Speech Deputy Minister Pinky Kekana Radio Days Africa Conference
Lynn Mansfield (Southern African Digital Broadcasting Association),
Jacqueline Bierhorst (Digital Radio NL),
Jørn Jensen (NRK) and
Darren Willsher (WorldDAB)
I am pleased to be part of this very important platform.
I say this platform is important not to flatter you but because the South African Broadcasting system is at a critical point. Both from the perspective of infrastructure and policy.
On the hand we are pulling out all the stops to resuscitate the National Broadcaster and on the one hand we are working around the clock to ensure that we move with speed to ensure that there is policy certainty in the commercial sector, and also we trying to ensure that we meet our deadlines in order for to us comply with the International standards required for broadcasting.
So, let me be the first to admit that our hands are full, as such government engaging in platforms such as these, enables to find each other quickly on policy aspirations and we get to learn from other countries what their experiences have been in terms of infrastructure roll out.
Radio remains an important part of South Africa’s cultural, social and economic landscape. Every day approximately 76% of the adult population tune into the radio.
Although Radio’s popularity as measured by its reach and audience hours – which has been relatively stable over recent years - radio is changing. The radio industry is in the midst of a significant period of transformation driven by a shift in technology to digital and by changes in the way listeners are consuming music and other content.
Over the past two years or so the DAB+ discussion has featured quite extensively in gatherings like these. Correctly so, DAB+ is a game changer, it provides our citizens with better quality radio, and from a government perspective, it helps us broadcast important emergency messages on all channels simultaneously.
From the perspective of the consumer, DAB gives listeners access to a broader selection of channels from commercial broadcasters and the SABC. More channels inevitably mean more competition to create the best possible radio content, benefiting listeners.
During the trial period, we have seen how radio has been made more accessible for instance distance is no longer a factor. The vast and complicated landscapes of South Africa are no longer a limitation for broadcasters. The benefits of digital radio are well known and I need not sell them to you here.
Of vital importance to us is how will government roll this out and most importantly will we comply with our deadlines. Digital Transformation in broadcasting is an enabler for economic growth, it the cornerstone of future economies.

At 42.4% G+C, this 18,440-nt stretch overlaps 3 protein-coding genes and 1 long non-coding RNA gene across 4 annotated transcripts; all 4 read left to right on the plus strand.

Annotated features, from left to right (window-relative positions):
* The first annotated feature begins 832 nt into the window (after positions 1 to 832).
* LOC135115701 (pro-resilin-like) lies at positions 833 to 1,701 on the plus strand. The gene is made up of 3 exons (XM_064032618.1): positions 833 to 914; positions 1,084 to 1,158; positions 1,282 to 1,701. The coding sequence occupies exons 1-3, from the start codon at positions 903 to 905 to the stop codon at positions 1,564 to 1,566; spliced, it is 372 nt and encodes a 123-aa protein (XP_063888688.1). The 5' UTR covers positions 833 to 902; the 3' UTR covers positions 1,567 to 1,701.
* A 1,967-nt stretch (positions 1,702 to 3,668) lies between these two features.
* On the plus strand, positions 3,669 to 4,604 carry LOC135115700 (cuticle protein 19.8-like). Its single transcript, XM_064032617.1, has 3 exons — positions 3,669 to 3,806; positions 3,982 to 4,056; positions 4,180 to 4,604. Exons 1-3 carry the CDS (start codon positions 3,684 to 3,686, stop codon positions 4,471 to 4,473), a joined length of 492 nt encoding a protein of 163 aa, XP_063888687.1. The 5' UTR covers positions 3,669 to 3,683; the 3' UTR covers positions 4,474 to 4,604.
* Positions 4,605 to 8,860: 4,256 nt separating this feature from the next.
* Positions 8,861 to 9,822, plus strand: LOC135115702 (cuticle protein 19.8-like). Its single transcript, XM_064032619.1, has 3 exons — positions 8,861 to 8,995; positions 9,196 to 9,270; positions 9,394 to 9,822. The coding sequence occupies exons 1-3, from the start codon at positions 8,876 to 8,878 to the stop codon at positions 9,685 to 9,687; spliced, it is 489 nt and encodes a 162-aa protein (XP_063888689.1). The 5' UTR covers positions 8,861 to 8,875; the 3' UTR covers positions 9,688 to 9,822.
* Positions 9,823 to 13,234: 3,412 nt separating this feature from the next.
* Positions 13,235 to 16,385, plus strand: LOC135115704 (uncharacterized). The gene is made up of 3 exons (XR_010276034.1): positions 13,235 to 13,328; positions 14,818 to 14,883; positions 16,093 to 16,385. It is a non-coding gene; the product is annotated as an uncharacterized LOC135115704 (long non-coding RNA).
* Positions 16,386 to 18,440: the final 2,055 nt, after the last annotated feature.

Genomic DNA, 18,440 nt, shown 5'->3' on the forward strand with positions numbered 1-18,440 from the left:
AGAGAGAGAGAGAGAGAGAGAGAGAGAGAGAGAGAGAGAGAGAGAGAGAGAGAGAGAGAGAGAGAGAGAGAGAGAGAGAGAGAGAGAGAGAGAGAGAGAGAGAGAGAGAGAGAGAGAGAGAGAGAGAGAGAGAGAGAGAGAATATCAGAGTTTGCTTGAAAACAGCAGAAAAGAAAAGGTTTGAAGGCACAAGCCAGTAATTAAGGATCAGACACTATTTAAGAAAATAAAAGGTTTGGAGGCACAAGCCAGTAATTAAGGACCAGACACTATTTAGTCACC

As I have mentioned before there is no way one can talk about the future economy without talking about digital transformation, sectors, companies and workers.
Therefore digitization cannot be considered just for the sake of it, but it must be considered as a means of making life better for businesses, citizens and society.
I am grateful to broadcasters, manufacturers and other stakeholders across the radio sector and other industries for the support given to ICASA and Sentech during the trial period.
The next phase of our journey may require all the representatives present here today to contribute with their time and expertise and support the work of, Government, on the rollout of Technology and Equipment, preparing the market, assist with the Coverage and Spectrum Planning and join Government Radio Policy task groups.
The needs of listeners drive all of our actions on digital radio and I would like to encourage consumers to hold and enrich our current policies to help us assist vulnerable groups in society. In essence, I am saying Digital Radio should help us answer such questions.
Radio Broadcasters also need to deal with the issue of fake news, the advent of technology should strengthen journalism not weaken it.
With that said ladies and gentlemen government will be working closely with anyone who is willing to lend a hand. A speedy and sound implementation of policy requires an integrated approach from everyone in society.
I look forward to your contributions to ICASA’s discussion paper on Digital Audio Broadcasting. Without your voice, we are poorer, without your sound advice, we cannot connect societies, we cannot build South Africa in the image of a United but diverse society.
Thank you for this invitation I eagerly look forward to listening to more podcasts on your deliberations here today and beyond.